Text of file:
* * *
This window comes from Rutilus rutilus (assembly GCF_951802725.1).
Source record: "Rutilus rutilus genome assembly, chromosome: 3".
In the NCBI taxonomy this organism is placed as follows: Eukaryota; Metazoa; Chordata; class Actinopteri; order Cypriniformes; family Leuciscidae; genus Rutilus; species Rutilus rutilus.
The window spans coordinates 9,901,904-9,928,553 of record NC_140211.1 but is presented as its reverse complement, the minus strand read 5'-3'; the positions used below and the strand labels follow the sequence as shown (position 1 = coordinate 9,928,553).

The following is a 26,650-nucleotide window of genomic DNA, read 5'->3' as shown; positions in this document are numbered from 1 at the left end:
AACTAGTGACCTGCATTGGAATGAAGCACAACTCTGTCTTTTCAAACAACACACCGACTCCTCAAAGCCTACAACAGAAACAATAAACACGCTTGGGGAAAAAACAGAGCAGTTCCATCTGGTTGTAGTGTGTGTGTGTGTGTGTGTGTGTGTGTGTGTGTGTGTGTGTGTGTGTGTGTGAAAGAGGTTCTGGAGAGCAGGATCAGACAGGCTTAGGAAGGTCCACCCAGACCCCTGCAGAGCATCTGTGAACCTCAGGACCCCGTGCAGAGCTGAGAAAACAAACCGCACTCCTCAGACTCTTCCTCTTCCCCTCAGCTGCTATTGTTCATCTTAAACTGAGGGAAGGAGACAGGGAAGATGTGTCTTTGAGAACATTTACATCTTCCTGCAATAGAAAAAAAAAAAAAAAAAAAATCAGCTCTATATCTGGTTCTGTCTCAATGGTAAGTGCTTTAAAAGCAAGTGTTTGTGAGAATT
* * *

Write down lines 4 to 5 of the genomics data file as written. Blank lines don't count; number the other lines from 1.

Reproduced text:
The window spans coordinates 9,901,904-9,928,553 of record NC_140211.1 but is presented as its reverse complement, the minus strand read 5'-3'; the positions used below and the strand labels follow the sequence as shown (position 1 = coordinate 9,928,553).

The following is a 26,650-nucleotide window of genomic DNA, read 5'->3' as shown; positions in this document are numbered from 1 at the left end: